In my last post, I discussed the Orthodox approach to marriage and remarriage, and once again referred to my proposal for a possible way the two might be reconciled. My "solution" hinges on the possibility that the West's "all or nothing" idea regarding a marriage between two Christians being either the Sacrament or "nothing at all" (a mere "putative" marriage, not even a natural marriage) being non-dogmatic, merely a canonical situation.
I can't say for sure whether such a concession is possible. Maybe that is a dogma. However, I think the problems with a situation like that can be demonstrated by a hypothetical (that in history has probably often not been merely hypothetical.)
Let's say there is a Catholic couple. Let's call then Newt and Mrs. Newt (this isn't based on anyone in particular; any resemblance is coincidental). They married in the Catholic Church, and have been married for 15 years. Then Newt has an affair with another woman. Let's call her Callista. Then, Newt manages to obtain an annulment from Mrs. Newt, and then marries Callista in the Catholic Church also!
Now, from the "all or nothing" perspective, what happened was this: Newt and Mrs. Newt were never really married in any objective sense, so they were basically just fornicating all along (albeit unintentionally). And so, regardless of what he might be subjectively guilty of, Newt never really committed any objective adultery, as there was no real marriage to commit adultery against in the first place. And hence him marrying his (non-)mistress has to be considered, objectively, a better situation than the objective fornication with his first (non-)wife ever was.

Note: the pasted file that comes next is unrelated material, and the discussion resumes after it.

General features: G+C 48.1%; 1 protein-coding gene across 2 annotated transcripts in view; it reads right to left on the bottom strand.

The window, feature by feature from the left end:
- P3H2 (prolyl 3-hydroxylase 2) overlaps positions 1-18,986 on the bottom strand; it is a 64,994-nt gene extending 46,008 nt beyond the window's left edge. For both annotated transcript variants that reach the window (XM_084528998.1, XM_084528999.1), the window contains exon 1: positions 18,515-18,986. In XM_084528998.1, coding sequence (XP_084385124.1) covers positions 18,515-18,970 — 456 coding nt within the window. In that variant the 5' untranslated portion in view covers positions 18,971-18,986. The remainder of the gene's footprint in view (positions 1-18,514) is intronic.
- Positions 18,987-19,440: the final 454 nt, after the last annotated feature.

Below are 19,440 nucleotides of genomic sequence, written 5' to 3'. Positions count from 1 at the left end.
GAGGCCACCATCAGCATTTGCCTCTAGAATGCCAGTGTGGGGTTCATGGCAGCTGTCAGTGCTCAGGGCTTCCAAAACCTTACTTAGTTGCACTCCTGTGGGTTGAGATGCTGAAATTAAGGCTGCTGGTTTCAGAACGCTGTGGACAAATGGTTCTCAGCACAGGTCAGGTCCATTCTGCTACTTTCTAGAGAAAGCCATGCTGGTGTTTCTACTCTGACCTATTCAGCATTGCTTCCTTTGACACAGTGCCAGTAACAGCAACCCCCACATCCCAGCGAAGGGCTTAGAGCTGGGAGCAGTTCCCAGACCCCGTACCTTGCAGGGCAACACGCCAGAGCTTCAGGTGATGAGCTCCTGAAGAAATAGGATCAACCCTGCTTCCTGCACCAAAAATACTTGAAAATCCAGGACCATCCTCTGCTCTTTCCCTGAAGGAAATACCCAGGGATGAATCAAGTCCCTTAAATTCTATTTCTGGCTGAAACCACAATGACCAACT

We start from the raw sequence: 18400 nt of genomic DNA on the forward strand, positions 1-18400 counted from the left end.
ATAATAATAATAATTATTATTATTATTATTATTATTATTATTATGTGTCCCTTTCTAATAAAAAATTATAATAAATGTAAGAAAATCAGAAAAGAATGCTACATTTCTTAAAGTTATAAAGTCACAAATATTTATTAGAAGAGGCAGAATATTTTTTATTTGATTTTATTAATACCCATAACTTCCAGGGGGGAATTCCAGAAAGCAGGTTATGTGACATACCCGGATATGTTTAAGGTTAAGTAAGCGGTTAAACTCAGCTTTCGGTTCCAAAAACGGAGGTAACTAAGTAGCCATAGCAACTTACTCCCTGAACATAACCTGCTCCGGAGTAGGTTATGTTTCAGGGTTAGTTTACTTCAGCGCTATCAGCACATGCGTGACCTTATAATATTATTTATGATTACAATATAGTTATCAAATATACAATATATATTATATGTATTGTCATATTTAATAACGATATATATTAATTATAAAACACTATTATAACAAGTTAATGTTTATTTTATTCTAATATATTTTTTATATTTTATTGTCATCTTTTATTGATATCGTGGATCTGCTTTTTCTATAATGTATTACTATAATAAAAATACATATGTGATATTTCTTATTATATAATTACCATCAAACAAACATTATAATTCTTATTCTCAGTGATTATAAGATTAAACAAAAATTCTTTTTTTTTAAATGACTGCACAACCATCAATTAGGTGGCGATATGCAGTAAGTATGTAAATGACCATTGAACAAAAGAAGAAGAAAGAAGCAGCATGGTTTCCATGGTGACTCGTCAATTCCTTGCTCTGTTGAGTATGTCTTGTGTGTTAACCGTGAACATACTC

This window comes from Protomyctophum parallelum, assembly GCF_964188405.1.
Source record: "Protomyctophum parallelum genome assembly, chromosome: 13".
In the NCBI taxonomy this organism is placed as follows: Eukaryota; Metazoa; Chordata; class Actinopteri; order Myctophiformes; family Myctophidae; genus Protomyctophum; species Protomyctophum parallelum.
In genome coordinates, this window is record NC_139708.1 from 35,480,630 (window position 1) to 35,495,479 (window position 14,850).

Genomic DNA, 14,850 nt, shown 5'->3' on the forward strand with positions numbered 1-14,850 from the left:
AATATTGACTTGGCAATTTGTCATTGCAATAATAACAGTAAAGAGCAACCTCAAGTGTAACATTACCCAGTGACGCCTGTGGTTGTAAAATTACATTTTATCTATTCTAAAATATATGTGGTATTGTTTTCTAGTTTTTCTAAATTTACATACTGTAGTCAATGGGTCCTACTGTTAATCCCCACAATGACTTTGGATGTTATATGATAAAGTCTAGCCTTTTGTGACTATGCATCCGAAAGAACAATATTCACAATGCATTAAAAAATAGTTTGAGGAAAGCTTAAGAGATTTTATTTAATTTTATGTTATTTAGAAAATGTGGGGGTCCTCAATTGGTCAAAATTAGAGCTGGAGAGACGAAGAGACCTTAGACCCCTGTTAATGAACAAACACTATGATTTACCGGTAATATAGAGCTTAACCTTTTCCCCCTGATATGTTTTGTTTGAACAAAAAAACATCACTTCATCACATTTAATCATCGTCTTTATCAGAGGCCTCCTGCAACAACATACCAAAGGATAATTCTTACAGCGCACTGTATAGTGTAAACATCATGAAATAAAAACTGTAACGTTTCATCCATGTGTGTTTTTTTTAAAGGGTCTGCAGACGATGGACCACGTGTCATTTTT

Yeah. That's a realistic assessment of the relational and spiritual dynamics of the situation. Suuuuuure. (Rolls eyes.)
The "Orthodox" approach, on the other hand, would say this: the first marriage was a real marriage (whether it was actually the Sacrament or just a natural marriage or sacramental is something the West is likely more concerned about than the East). Newt and Mrs. Newt weren't just fornicating, and Newt really did commit adultery. However, on this account, the marriage is dissolved (more for the sake of Mrs. Newt than for Newt). If Newt remarries, it is penitential in tone, an attempt to bring good out of a bad situation. And some churches would certainly not let Newt marry the very woman he committed adultery with. In fact, some (like the Copts) would only allow remarriage for the "victimized" party, with participation in adultery being an impediment to any future marriages for the party at fault.
Now, which of these claims would you rather make if you were a priest who had to lay it all out to Mrs. Newt?? The "there never was a marriage, so there never was adultery" one where she was actually just fornicating and Newt gets to marry his mistress afterward no-questions-asked? Or the "Newt is guilty of breaking up a real marriage, and either does penance, or is under an impediment to future marriages on account of the adultery" one? To me, it's pretty obvious which of these interpretations is more just to the victimized party, not to mention less delusional about the reality of what happened, and less delusional about the prospects of a marriage to a former mistress...